Sure, we miss the security and the sense of approval that we had when we were deep in the CHM. There have been many times when we've said to each other, "Sometimes I think we should just go back to that...." But we always end the conversation with, "I could never live that way again!" And we would never place our children back into that bondage and confusion. With God's help, we'll teach our children to live according to HIS rules. Not man's.
    We have been deeply hurt by some of the people whom we loved the most. We've seen "true colors", as it were. We will always bear the scars of gossip and misunderstanding. But we can still say, "it's worth it." It's worth it to live in the freedom that God intended...not to sin or to do anything and everything we desire...but to live as He would have us to, and to be able to give an answer to those who question us about our faith and beliefs. It's worth it! And that is my answer.
    P.S. If you have never watched the documentary Trouble in Amish Paradise, you should. The parallel between their situation and the present state of the CHM is amazing. You can find it on YouTube.
    "One of the other anonymous-es"

  5. Laura, I am so glad you are willing to hear the still, small voice, and are willing to not offend anyone. But PLEASE, put the bill cap picture back up???!!!!!! If you felt it was Spirit-led, consider that you have passed the test of willingness and not being obstinate.

    I feel so badly for that, I really do.

    David Cary.

  6. To Laura--from Sherilyn
    It has taken me awhile to answer you due to the fact that I was preoccupied with my children’s competition and a birthday party. Since you asked me a specific question, I will attempt to answer it. By the way, it doesn’t matter to me where you answer it—blog or FB—I follow both. Just do whatever is better for you.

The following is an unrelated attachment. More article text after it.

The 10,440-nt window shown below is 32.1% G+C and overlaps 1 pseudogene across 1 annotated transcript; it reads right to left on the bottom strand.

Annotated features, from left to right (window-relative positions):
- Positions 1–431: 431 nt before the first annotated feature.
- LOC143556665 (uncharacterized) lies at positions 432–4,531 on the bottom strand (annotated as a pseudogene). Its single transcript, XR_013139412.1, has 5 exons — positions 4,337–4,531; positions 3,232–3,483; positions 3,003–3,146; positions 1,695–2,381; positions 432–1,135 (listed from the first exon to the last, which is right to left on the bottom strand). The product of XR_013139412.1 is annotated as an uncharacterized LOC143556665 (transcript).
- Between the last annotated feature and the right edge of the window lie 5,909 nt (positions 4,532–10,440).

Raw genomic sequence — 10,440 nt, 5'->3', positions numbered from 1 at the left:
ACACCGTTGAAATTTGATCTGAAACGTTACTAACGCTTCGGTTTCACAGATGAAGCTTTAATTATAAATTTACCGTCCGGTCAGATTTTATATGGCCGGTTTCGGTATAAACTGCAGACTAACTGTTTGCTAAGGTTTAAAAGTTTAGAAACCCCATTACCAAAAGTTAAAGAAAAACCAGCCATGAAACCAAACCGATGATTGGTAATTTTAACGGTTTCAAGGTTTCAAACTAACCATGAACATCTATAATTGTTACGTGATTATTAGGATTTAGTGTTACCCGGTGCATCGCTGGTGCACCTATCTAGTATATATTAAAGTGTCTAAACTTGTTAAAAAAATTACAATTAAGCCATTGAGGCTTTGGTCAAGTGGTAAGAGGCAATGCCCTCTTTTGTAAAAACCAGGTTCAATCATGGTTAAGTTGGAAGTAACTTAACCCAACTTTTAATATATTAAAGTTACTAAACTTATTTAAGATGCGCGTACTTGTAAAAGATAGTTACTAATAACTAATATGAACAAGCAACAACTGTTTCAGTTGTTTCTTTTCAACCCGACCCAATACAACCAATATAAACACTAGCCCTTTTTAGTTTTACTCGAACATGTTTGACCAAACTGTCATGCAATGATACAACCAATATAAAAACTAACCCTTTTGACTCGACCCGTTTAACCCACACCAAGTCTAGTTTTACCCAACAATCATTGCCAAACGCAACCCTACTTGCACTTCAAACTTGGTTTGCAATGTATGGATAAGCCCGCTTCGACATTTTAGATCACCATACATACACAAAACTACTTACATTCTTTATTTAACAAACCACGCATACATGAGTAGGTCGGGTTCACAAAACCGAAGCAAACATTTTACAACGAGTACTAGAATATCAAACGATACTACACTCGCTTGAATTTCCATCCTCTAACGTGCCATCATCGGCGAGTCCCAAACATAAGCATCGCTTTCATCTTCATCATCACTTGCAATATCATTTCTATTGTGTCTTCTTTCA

First, I would like to commend you for retracting a statement that you made in a previous post. I think that was a gracious act! You asked me what deeply hurt a relative of the man you were referring to in your first post. Let me put the answer in a scenario.
    You are at IHC watching an older gentleman receive a special honor. He almost died this past year, but God has seen fit to allow him to live to slowly make his way to the platform to be called a hero of holiness. To my knowledge, all of his children are serving God. They are involved in various kinds of ministry. I know that his children were represented at IHC, along with several grandchildren. This man has been an incredible blessing to so many people! As he goes up to the platform, some of us are clapping and thanking God for bringing him to this place. At this point, let me turn the attention toward you. You are crying because one of his children can not be used at IHC. I find it interesting that you have referred negatively to emotion being a part of this discussion. While I do not believe emotion should be the deciding factor as we dictate our decisions; I do not think we can get around the fact that there was a lot of emotion in your first post. I think the part that hurt people is that this was a time to honor this man, not to focus on a little detail that bothered you. The theme of IHC was…”What really matters” and at this point of this man’s life—did that really matter?
    I agree with an earlier post that stated that this discussion would have been totally different if it had not been on the heels of an event that enabled us to know who you were referring to.

  7. Hi Laura,

    I commend you for being brave enough to ask a question, and then follow it out in a public forum.

    I’d like to comment, not for the sake of argument, but for the sake of seeking and discovering truth. You framed a question, “Is it worth it,” re: a wedding ring and lost fellowship.